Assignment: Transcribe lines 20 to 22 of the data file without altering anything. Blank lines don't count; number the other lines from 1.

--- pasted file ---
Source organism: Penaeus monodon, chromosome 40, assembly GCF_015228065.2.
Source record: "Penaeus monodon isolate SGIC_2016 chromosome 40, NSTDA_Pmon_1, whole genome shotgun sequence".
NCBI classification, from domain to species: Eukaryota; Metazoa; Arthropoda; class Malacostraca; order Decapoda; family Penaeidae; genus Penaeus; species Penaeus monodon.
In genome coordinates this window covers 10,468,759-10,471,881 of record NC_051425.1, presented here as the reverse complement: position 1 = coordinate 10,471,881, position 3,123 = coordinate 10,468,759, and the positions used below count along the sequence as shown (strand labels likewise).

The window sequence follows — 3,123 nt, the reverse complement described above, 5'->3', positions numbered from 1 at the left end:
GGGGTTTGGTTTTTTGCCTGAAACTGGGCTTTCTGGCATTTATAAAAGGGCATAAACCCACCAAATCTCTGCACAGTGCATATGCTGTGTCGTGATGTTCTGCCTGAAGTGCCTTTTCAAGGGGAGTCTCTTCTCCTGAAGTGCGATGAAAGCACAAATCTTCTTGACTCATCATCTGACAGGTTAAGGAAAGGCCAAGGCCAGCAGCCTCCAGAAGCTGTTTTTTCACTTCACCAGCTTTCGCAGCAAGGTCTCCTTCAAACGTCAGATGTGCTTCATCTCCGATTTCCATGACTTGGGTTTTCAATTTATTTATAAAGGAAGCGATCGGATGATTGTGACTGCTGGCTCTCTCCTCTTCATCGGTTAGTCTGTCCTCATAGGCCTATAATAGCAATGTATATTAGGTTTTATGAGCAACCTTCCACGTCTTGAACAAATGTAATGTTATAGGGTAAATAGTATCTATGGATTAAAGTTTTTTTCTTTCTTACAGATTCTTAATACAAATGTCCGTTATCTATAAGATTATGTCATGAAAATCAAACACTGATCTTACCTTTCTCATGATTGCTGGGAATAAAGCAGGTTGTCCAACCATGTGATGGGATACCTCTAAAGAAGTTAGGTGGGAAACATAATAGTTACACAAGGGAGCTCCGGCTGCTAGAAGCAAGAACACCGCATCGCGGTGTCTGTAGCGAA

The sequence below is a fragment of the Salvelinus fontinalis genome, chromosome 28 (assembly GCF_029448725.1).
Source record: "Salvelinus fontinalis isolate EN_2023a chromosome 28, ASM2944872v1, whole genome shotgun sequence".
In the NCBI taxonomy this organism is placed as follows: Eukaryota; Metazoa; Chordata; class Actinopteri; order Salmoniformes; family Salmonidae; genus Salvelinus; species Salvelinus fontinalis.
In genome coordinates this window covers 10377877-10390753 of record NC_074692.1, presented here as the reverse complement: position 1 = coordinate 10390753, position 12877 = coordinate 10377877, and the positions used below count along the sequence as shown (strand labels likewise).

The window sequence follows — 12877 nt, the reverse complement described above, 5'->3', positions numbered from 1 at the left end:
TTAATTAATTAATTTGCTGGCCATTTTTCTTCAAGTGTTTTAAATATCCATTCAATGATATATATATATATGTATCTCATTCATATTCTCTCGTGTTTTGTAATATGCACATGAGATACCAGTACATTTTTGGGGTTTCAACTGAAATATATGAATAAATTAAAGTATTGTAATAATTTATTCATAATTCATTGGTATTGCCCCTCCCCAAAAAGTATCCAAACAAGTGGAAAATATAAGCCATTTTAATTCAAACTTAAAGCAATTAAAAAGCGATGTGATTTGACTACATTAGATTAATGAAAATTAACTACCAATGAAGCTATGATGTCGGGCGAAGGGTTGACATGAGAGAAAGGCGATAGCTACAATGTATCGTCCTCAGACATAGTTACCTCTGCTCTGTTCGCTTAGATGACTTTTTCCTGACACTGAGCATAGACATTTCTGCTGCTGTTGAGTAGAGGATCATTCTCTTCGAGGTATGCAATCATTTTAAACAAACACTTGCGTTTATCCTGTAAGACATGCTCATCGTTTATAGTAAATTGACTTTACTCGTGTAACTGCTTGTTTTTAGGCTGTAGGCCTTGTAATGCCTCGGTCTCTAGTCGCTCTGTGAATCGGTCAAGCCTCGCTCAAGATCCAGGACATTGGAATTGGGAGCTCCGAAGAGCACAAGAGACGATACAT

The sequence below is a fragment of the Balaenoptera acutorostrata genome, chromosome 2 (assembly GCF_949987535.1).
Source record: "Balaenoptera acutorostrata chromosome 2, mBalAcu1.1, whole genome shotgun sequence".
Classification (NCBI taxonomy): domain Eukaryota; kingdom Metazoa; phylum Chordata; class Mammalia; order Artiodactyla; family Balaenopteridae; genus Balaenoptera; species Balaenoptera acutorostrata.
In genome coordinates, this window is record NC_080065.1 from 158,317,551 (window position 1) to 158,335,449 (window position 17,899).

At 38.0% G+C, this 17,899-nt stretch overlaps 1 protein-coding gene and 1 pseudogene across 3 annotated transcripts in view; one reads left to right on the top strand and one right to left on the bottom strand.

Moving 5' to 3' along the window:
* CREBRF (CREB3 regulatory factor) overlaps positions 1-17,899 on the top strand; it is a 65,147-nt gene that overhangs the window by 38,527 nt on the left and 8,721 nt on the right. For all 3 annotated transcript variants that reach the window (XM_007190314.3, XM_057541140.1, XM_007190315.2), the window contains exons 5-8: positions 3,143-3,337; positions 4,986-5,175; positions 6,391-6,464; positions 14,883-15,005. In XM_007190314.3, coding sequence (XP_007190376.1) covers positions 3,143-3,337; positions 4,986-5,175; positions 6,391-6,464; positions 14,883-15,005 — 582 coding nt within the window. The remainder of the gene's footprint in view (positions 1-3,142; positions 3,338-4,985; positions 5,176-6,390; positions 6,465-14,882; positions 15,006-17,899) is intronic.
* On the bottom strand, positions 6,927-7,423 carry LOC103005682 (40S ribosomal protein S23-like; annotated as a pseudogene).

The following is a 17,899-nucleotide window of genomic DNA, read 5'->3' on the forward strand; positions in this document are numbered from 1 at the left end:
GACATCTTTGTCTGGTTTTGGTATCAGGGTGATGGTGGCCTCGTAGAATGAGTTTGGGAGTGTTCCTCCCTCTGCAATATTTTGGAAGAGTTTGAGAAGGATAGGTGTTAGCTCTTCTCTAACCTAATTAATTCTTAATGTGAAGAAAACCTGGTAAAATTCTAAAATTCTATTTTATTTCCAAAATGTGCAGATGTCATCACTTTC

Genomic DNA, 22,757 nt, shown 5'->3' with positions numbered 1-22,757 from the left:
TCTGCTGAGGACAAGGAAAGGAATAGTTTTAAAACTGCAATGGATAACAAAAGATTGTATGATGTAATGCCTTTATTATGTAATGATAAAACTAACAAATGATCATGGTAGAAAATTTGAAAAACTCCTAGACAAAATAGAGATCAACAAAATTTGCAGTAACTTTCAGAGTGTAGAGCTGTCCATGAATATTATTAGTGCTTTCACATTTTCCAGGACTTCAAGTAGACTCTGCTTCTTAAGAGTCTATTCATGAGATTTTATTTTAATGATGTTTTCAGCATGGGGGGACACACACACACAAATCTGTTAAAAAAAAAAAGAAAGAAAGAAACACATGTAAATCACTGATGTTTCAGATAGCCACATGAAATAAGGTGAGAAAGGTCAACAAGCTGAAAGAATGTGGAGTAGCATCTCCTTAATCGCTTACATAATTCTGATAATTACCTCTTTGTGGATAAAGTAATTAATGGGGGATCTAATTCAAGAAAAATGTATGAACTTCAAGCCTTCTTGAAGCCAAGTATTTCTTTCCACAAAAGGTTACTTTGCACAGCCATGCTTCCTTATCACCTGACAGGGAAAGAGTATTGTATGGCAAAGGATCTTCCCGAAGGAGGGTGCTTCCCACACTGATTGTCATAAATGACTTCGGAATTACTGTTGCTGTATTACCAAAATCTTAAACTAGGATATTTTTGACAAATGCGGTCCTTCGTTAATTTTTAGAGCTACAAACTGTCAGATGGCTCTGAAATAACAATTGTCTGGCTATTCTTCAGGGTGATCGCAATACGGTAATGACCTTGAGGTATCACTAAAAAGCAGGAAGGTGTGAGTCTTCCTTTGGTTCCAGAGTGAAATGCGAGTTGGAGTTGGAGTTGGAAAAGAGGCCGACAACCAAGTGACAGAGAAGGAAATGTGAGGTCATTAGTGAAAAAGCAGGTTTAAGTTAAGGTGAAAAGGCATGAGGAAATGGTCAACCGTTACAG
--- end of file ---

* On the bottom strand, positions 6,927-7,423 carry LOC103005682 (40S ribosomal protein S23-like; annotated as a pseudogene).

The following is a 17,899-nucleotide window of genomic DNA, read 5'->3' on the forward strand; positions in this document are numbered from 1 at the left end:
GACATCTTTGTCTGGTTTTGGTATCAGGGTGATGGTGGCCTCGTAGAATGAGTTTGGGAGTGTTCCTCCCTCTGCAATATTTTGGAAGAGTTTGAGAAGGATAGGTGTTAGCTCTTCTCTAACCTAATTAATTCTTAATGTGAAGAAAACCTGGTAAAATTCTAAAATTCTATTTTATTTCCAAAATGTGCAGATGTCATCACTTTC